In addition, the nitrile group can be introduced into the polymer backbone as a cross-linking agent. Zhang et al. chose vulcanized nitrile butadiene rubber (v-NBR) as a monomer and incorporated ionic liquid (IL) as a plasticizer and a unique triallyl cyanurate (TAC) as a cross-linking agent to develop the nonflammable polymer electrolyte system, v-NBR/TAC/IL, through in situ polymerization[82]. The v-NBR/TAC/IL exhibited excellent flame-retardant properties in the ignition test with its SET gradually decreasing to zero as the proportion of TAC in the electrolyte increased [Figure 6E]. This phenomenon was attributed to TAC releasing inert gases such as N2 when heated, effectively inhibiting combustion [Figure 6F]. As shown in Figure 6G, the thermogravimetry (DTG) results showed that the initial decomposition temperature of the v-NBR/TAC/IL electrolyte (441 °C) was lower than that of the initial thermal decomposition temperature of the v-NBR (481 °C), confirming that the preferential decomposition of TAC to produce inert gases helps prevent combustion and enhance safety. In addition, introducing TAC as a cross-linking agent significantly increased the ionic conductivity of the electrolyte, attributed to the negatively charged nitrogen atoms in the TAC molecule facilitating the transport of Li+. As a result, the v-NBR/TAC/IL system demonstrated excellent ionic transport performance and electrode interface compatibility. Taking the v-NBR/TAC/IL-assembled Li||LFP battery as an example, the capacity retention rate is still close to 89% after 250 cycles at 0.5 C in the cycling test, whereas the battery without TAC showed significant capacity degradation after about 25 cycles, confirming the superior cycling stability of the v-NBR/TAC/IL system. Moreover, Li||LFP cells assembled with the v-NBR/TAC/IL system demonstrated excellent damage resistance under extreme conditions such as bending, pinning, and shearing, highlighting its reliability in practical applications and emphasizing its high safety.

Amide for GPEs

Similar to nitrile flame retardants, amide flame retardants are also nitrogen-based. When exposed to heat, they generate inert gases such as N2, effectively mitigating the risk of combustion and thermal runaway. Due to their outstanding flame-retardant properties, amide groups are extensively employed in the electrolytes of LMBs[83]. Zhu et al. developed an innovative gel electrolyte based on an amide-based skeleton, successfully synthesizing a GPE during the preparation process by mixing the LE with 3% N,N'-methylene bis (acrylamide) and polymerizing it in situ[58]. Through this method, GPEs with nonflammable properties in ignition tests were produced, attributed to forming a polymer cross-linking network by N,N'-methylene bis(acrylamide) [Figure 6H]. Furthermore, the GPEs demonstrated a significantly high Young’s modulus, effectively preventing the overgrowth of Li dendrites, thereby reducing potential safety hazards. To assess the feasibility of practical applications, the research team conducted pinning experiments on the assembled Li||lithium-rich layered oxide (LLO) pouch cells. Encouragingly, the experimental results showed that the pouch battery maintained normal operation without performance failure or burning. These experiments highlight the excellent safety features of amide-based GPEs in practical applications. Additionally, the introduction of amide groups not only improved the oxidation window of the electrolyte, but also maintained a capacity retention of up to 97.6% after 160 cycles for Li||LLO batteries assembled with this gel electrolyte, further confirming the significant impact of amide-based GPEs on battery performance. Consequently, these findings demonstrate the multifaceted benefits and potential of amide-based GPEs in enhancing both the safety and performance of LMBs.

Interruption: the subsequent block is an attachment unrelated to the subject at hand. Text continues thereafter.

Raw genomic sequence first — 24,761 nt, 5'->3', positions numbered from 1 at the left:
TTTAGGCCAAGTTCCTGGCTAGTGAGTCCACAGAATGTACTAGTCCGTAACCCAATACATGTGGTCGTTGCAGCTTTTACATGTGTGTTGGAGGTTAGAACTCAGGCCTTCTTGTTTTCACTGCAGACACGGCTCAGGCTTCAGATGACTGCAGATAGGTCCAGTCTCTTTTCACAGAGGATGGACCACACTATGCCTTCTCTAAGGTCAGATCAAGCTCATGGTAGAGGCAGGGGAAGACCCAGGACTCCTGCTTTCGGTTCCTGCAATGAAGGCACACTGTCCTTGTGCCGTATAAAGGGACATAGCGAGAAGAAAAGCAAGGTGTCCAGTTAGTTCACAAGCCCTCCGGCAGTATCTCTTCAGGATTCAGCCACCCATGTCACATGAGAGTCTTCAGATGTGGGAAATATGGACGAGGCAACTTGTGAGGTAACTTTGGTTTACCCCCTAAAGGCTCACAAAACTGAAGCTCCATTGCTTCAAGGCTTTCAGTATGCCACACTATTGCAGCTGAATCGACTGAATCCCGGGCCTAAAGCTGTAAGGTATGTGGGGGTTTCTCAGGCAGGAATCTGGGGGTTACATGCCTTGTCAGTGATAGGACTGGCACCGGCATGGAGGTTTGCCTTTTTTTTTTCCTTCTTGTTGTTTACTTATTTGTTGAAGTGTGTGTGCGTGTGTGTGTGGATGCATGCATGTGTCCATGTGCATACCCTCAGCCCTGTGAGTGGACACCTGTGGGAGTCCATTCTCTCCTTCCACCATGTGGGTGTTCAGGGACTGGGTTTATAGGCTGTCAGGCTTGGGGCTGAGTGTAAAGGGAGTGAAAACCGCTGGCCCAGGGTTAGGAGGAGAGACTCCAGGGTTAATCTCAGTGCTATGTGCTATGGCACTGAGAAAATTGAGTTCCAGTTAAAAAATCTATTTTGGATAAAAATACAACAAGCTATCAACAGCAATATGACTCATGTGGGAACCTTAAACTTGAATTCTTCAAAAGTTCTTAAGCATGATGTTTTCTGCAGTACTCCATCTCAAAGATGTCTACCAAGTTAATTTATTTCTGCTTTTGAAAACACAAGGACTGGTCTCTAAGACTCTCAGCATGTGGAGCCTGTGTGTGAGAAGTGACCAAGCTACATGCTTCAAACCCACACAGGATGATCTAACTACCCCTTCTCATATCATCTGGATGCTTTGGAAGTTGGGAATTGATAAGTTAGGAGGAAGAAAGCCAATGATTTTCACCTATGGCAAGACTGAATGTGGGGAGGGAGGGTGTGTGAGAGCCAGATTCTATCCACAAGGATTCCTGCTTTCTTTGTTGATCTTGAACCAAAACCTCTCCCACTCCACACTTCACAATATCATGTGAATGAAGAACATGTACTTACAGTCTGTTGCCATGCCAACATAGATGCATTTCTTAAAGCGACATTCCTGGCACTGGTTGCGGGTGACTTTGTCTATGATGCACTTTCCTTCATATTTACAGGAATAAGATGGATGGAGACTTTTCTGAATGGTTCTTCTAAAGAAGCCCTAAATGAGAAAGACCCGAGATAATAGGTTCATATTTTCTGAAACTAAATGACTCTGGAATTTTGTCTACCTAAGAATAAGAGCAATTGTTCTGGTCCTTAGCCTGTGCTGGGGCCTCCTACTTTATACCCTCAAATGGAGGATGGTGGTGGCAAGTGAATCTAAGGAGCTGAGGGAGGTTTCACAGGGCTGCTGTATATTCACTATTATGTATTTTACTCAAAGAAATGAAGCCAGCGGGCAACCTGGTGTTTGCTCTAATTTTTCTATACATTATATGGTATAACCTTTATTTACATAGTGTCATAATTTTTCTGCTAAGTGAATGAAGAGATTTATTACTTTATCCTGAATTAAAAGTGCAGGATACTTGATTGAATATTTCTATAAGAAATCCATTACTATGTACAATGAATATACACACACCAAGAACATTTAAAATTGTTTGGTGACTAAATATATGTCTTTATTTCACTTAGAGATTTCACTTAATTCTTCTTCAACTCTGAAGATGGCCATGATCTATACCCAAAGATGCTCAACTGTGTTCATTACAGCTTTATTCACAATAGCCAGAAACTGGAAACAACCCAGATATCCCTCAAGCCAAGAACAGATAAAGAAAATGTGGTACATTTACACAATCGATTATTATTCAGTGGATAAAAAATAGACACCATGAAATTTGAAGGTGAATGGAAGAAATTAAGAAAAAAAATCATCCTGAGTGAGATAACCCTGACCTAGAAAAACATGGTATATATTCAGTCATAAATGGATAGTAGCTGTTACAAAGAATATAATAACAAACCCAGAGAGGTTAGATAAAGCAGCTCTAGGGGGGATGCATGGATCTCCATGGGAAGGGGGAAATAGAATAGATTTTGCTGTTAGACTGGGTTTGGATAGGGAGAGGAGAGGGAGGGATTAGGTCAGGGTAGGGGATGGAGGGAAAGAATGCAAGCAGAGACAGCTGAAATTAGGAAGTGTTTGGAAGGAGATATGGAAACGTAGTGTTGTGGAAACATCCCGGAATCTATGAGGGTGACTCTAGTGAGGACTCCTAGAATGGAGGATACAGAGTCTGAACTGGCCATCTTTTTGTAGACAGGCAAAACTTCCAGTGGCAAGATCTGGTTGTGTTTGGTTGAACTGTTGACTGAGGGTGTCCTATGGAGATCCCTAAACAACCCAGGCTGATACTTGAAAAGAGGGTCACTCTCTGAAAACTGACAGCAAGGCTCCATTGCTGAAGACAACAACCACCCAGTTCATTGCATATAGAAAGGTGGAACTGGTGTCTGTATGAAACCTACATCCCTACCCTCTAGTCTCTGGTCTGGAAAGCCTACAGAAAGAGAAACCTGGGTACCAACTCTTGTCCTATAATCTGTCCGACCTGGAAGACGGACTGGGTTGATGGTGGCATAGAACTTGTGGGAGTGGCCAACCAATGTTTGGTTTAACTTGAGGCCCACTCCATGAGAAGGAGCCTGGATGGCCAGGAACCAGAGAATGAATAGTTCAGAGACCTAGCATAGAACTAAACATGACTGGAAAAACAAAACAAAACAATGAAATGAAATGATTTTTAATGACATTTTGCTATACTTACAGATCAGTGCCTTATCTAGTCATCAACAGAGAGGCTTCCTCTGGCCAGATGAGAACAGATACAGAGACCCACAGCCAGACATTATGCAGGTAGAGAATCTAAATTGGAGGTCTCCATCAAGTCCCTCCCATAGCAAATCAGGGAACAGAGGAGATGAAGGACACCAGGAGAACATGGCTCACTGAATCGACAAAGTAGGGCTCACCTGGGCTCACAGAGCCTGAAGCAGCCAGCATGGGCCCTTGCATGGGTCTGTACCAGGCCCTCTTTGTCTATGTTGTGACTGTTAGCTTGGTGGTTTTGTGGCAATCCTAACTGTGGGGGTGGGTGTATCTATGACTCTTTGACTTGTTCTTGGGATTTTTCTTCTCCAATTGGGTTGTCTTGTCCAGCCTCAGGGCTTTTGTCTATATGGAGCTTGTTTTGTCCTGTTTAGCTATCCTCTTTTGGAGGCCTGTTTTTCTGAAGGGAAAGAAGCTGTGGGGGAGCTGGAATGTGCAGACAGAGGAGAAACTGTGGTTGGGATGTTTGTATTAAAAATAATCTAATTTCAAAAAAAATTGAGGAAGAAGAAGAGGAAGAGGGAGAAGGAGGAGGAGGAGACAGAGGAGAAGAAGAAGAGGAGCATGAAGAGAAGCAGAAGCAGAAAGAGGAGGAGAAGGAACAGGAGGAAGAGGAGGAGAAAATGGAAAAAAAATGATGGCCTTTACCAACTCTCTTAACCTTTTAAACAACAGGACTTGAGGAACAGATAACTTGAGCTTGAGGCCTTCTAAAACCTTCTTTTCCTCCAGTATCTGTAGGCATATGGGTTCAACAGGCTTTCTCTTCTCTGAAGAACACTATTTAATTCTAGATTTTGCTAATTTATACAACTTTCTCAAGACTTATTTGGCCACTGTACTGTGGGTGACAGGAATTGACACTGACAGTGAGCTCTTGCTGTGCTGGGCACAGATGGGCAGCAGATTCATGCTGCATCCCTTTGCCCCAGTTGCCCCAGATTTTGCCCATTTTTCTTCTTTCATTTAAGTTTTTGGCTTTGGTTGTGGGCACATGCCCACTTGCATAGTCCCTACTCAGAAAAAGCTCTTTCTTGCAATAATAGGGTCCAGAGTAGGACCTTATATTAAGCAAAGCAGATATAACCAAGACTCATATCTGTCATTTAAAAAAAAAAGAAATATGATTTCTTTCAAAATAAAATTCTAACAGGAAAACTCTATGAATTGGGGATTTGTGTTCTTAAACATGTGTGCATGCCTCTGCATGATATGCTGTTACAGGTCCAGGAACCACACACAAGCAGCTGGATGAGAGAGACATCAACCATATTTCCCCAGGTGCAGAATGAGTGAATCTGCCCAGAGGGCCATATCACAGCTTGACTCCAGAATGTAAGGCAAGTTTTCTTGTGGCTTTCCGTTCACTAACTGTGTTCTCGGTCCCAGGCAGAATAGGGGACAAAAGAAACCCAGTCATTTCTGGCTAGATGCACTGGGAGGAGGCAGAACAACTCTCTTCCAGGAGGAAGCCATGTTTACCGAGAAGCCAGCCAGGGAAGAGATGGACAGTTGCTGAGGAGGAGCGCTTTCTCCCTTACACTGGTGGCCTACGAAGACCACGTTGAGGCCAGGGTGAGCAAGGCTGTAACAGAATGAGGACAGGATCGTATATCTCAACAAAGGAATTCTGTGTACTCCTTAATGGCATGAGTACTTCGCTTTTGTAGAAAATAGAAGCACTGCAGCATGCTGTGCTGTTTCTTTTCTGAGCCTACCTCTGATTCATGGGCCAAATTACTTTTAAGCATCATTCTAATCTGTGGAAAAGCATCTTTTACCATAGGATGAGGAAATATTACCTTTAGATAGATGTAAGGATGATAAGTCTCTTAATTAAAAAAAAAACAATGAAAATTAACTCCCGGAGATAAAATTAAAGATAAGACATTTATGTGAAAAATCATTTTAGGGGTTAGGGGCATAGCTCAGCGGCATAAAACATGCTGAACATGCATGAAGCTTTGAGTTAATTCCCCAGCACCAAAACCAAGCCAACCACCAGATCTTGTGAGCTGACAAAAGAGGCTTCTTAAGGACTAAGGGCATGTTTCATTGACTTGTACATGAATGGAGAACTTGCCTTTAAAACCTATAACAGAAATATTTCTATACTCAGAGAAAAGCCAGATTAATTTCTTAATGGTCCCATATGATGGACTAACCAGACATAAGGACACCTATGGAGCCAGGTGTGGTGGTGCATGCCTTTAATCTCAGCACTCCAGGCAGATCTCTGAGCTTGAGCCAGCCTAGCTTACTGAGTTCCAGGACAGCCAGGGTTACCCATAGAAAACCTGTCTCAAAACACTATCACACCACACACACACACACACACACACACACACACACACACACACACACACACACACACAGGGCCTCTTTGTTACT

Polyimide for GPEs

Polyimide (PI), as a polymer, shares similarities with other amides in terms of vapor phase flame retardancy[84]. If it is incorporated into the polymer backbone, it can significantly enhance the thermal safety of GPEs. Its excellent heat resistance and flame retardancy play a crucial role in augmenting the thermal safety of LMBs by effectively preventing thermal runaway. To further improve its performance and reduce potential safety risks, Zhang et al. have successfully synthesized a unique PI that exhibits the ability to cross-link and polymerize with solvents in conventional carbonate electrolytes to form a special gel electrolyte (GPE-PI10), thereby effectively reducing potential hazards arising from carbonate solvent leakage [Figure 6I][85]. GPE-PI10 has reportedly demonstrated excellent performance in flammability evaluations by conducting flame retardancy tests. Compared to conventional LEs, the gel electrolyte showed nonflammable properties in ignition tests, effectively reducing the risk of fire. In addition, in TGA tests, the thermal decomposition temperature of GPE-PI10 is significantly higher than that of LEs, thereby enhancing its stability in high-temperature environments. Cycling tests of the Li||GPE-PI10||sulfurized polyacrylonitrile (SPAN) battery demonstrated that the battery maintained high capacity retention after 450 cycles at 0.2 C, thereby attesting to the excellent cycling stability of GPE-PI10 as an electrolyte. This study has thus introduced novel materials and synthesis strategies for developing safer, high-performance LMBs.

Silicon-based for GPEs